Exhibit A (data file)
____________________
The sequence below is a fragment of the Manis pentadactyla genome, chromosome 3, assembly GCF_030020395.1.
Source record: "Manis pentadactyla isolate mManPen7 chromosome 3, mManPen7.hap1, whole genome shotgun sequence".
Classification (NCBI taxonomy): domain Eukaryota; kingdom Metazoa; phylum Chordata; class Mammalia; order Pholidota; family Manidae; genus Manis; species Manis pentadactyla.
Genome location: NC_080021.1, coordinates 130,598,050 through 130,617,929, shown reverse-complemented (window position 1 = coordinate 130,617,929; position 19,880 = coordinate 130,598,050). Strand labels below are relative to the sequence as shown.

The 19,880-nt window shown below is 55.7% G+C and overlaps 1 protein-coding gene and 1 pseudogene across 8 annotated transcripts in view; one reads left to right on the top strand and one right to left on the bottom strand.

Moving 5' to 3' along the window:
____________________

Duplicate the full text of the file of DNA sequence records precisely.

The sequence below is a fragment of the Manis pentadactyla genome, chromosome 3, assembly GCF_030020395.1.
Source record: "Manis pentadactyla isolate mManPen7 chromosome 3, mManPen7.hap1, whole genome shotgun sequence".
Classification (NCBI taxonomy): domain Eukaryota; kingdom Metazoa; phylum Chordata; class Mammalia; order Pholidota; family Manidae; genus Manis; species Manis pentadactyla.
Genome location: NC_080021.1, coordinates 130,598,050 through 130,617,929, shown reverse-complemented (window position 1 = coordinate 130,617,929; position 19,880 = coordinate 130,598,050). Strand labels below are relative to the sequence as shown.

The 19,880-nt window shown below is 55.7% G+C and overlaps 1 protein-coding gene and 1 pseudogene across 8 annotated transcripts in view; one reads left to right on the top strand and one right to left on the bottom strand.

Moving 5' to 3' along the window: